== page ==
Priligy online now, save money

JUN 22

Recent Comment

"seems mazda rx7 or rx8 gave you idea but too me it seems the engine w..."

View all Comments

The Multi-Fuel, Silent, Engine Shrinking, Gas Saving, Quasiturbine Engine!

Almost every car in the world is run by the click here where buy cialis exact same kind of engine: The piston internal combustion engine first thought of http://www.rickgenest.com/buy-pfizer-viagra by a guy named Benz (of Mercedes fame.)  Obviously, it's a  pretty good design, it took over the world in less than 50 years.  But the piston combustion engine isn't the only internal combustion engine in the world, it's just the only one in the world's cars.
 
quasiturbine1

While we can hope for electric cars to come into their own, and for fuel cells to become a viable alternative to buy real viagra online internal combustion, maybe we should also be thinking about how to make internal combustion better. 

The quasiturbine engine does that.  There's no doubt, it's more efficient, it's lighter, it runs in any orientation, and it can be powered by whatever fuel happens to be cheaper that day (ethanol, methanol, gasoline, diesel, natural gas, biodiesel, even hydrogen.)  The engine produces no vibration, is up to 50% lighter than piston engines, and increases efficiency by more than 50%.  A car that would get 30 mpg with a piston engine would get roughly 60 mpg using a quasiturbine.  A quasi turbine hybrid could get up to 150 mpg.

The QT engine (somewhat aptly named, because it is on the Q.T., being mostly silent) is a rotary engine. Check out the graphic below for a pretty simple summary of what goes on in a quasiturbine engine.
 
quasiturbine3

The engine is, obviously, a bit more complex than a traditional piston engine, but it's really not that complicated.  There are four steps in the quasiturbine cycle, each either compression or decompression. 
 
First step is decompression, as the engine spins the approved viagra pharmacy engine actually sucks fuel into the vacuum created by the previous compression.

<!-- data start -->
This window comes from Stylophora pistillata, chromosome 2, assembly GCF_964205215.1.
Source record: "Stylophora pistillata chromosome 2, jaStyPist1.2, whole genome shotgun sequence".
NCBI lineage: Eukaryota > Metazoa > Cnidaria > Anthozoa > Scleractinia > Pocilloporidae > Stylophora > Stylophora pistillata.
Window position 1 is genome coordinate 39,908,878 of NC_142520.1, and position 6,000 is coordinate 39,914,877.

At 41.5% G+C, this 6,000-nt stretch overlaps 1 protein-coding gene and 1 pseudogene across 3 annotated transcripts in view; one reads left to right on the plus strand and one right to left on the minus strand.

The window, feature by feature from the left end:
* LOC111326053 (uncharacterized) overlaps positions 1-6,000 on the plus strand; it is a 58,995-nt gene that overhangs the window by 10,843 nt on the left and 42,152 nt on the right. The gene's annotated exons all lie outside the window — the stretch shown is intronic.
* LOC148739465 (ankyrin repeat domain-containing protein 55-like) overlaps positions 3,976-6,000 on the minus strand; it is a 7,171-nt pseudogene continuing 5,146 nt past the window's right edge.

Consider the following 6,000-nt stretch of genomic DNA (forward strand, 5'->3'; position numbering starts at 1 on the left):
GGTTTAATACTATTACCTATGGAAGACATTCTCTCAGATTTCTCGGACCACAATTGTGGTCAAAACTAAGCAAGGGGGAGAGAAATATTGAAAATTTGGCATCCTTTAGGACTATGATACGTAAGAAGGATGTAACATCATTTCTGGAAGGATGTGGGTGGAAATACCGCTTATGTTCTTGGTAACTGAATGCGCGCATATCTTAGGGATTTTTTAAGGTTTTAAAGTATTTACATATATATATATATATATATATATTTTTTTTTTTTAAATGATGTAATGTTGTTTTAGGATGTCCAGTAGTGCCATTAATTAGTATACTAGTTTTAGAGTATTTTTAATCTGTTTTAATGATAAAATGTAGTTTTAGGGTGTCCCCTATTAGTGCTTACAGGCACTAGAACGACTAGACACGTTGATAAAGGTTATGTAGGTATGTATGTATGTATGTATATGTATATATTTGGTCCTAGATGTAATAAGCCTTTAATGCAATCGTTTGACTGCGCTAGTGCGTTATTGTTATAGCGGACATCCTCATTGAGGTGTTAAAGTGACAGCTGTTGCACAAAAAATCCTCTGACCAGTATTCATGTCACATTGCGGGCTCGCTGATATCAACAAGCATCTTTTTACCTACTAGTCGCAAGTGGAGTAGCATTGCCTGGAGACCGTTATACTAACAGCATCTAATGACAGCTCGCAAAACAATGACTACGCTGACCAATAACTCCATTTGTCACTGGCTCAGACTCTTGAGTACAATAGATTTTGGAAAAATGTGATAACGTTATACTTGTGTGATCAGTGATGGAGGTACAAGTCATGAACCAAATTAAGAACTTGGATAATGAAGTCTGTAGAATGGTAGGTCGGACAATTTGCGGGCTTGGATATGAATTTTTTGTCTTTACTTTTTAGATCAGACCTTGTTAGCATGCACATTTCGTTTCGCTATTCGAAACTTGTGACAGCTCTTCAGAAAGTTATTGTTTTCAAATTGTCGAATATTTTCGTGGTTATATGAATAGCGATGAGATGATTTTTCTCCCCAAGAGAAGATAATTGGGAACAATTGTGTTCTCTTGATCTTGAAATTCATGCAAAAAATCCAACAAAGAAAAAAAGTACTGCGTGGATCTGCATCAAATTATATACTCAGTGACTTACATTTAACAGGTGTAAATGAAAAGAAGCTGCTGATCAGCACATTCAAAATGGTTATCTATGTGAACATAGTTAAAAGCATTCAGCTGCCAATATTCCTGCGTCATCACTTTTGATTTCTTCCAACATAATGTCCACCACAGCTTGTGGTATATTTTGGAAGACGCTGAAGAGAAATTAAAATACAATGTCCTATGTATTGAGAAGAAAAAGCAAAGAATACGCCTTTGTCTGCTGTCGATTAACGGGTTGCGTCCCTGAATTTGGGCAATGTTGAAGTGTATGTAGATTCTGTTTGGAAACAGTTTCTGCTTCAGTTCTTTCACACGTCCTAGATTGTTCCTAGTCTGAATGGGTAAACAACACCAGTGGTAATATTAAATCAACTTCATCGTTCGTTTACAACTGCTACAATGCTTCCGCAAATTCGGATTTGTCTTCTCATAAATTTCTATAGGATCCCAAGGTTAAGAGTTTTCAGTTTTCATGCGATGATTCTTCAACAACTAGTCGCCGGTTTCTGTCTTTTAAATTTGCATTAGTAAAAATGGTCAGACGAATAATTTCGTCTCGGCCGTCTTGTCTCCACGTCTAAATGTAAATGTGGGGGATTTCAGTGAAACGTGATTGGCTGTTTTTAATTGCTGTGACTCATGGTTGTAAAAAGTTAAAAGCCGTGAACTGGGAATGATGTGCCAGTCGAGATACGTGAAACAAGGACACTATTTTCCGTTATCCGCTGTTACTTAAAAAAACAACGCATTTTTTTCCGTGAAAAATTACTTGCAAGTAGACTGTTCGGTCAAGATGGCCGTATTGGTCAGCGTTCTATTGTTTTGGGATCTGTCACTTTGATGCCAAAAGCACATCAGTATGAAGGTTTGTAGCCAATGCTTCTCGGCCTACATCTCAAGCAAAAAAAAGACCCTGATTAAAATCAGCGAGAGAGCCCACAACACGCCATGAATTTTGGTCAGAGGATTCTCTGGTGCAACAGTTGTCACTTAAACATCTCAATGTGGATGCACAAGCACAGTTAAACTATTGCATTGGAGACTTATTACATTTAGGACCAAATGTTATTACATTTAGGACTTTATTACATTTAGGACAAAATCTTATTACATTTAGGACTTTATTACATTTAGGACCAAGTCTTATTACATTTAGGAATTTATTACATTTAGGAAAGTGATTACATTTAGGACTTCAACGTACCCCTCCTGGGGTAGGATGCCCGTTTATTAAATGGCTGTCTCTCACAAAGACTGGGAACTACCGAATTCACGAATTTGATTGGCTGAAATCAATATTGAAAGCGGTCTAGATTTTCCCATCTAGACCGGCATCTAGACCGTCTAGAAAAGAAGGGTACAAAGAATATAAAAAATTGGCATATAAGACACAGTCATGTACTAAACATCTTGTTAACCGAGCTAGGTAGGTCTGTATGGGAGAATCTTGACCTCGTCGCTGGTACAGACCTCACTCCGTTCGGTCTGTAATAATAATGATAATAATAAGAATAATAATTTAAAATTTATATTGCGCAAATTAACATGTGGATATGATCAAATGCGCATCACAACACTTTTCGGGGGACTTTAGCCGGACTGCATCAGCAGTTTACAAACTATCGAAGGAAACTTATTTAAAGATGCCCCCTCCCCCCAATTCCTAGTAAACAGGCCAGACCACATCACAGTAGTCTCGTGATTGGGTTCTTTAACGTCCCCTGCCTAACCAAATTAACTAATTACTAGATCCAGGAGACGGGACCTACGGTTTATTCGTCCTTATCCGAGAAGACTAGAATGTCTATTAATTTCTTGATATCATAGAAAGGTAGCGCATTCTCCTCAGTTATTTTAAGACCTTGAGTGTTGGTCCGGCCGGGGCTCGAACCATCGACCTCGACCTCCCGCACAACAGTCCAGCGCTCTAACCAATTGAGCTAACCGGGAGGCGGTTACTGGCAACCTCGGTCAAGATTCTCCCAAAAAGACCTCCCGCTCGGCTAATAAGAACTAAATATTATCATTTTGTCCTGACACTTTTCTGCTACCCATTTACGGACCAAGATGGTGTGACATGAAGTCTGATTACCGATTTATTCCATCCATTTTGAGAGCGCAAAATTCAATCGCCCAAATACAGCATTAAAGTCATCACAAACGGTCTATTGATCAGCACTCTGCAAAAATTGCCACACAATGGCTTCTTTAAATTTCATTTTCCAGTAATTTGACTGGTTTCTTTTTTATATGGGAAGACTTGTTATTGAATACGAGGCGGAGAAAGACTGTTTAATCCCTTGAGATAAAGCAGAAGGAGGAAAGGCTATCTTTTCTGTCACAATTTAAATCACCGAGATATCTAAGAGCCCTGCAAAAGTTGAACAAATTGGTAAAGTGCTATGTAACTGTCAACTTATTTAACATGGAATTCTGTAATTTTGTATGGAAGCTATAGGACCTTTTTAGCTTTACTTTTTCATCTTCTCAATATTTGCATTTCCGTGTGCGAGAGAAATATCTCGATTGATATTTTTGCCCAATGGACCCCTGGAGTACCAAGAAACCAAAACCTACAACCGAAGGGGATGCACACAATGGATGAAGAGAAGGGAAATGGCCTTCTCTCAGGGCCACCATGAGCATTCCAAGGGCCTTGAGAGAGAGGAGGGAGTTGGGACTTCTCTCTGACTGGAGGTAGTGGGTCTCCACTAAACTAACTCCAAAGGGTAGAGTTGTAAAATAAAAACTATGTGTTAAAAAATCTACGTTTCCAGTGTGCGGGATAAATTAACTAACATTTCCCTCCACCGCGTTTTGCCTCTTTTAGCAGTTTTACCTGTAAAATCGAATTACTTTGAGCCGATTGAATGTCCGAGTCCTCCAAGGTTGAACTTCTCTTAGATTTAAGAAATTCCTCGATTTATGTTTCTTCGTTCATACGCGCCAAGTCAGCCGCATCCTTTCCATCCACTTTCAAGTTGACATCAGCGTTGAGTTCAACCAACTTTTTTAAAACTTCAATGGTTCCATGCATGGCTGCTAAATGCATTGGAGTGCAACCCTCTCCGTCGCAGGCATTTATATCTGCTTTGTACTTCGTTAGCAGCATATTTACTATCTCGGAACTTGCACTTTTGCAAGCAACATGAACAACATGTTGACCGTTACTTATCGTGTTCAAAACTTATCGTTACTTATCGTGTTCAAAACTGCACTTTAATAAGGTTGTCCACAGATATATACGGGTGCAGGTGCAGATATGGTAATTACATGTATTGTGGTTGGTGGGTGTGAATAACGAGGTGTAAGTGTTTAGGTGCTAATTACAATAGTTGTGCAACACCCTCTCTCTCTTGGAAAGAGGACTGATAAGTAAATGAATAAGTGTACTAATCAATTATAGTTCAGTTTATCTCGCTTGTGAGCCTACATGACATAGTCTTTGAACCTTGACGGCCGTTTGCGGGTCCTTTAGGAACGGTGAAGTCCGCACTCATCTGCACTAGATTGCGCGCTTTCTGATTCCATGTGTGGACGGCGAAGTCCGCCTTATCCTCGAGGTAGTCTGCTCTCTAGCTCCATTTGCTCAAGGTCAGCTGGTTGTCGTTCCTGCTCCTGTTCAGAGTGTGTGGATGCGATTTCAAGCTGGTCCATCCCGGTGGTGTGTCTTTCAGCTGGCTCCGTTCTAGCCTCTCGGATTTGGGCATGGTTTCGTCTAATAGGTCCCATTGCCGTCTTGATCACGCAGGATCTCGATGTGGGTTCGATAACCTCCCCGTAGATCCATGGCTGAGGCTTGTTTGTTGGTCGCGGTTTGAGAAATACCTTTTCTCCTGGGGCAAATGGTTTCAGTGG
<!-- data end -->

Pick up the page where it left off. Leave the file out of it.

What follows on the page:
Second step, the fuel is then compressed (top part of the image) to prepare for ignition. 
Third step, the spark plug fires at the fuel's maximum compression and www.pneumapaniagua.es the expansion of the combustion drives the engine in it's continuous cyclical movement. 
Fourth step, the exhaust is squeezed out of the engine as the turbine prepares to suck in more fuel. 

It's really an elegant system.  There's no crankshaft, no valves, no pistons.  All movement is contained inside the engine so lubricant (and oil pan) isn't necessary. The compression of the QT engine also allows for more complete combustion.All this ads up to a highly efficient, light-weight, long-lived engine that burns all of it's fuel and can operate with any available fuel.
 
So... you're probably wondering why you don't already have one?  Car makers, mechanics and engineers have had 120 years to perfect piston engines and the complications raised by the somewhat more complicated QT engine have so far kept it out of the hands of buy cheap levitra the masses.  Don't be surprised, though, if we see QT engines on the road significantly before fuel cells take off.  The QT engine won't cure us of our addiction to hydrocarbons, but it might make the only now free levitra transition a bit easier. 
 
Spotted at Hugg - See Quasiturbine.com and awesome HowStuffWorks Article 
 
Hits: 29845
Comments (10)Add Comment
0
Not sure if this will work in practice
written by a guest, June 27, 2006
This sounds quite a bit like the Wankel rotary engine. While it was supposed to be a more efficient design, it was never really able to overcome the basic problem of sealing the combustion chamber. I'm skeptical that this engine might do the same.



That being said, I'd love to have one if it works.
0
Sounds awesome!
written by a guest, June 29, 2006
Hopefully an automaker will actually have the good to make a car with one of these...



In response to comment 1: The currently available (and highly successful) Mazda RX8 runs on a Wankel engine.
0
have the good >> have the good sense
written by a guest, June 29, 2006
Whoops...
0
Interesting, but more efficient?
written by a guest, July 09, 2006
I don't think this engine would be more efficient than a wankel. There are more moving parts, more seals, and greater swept sealed area than a wankel.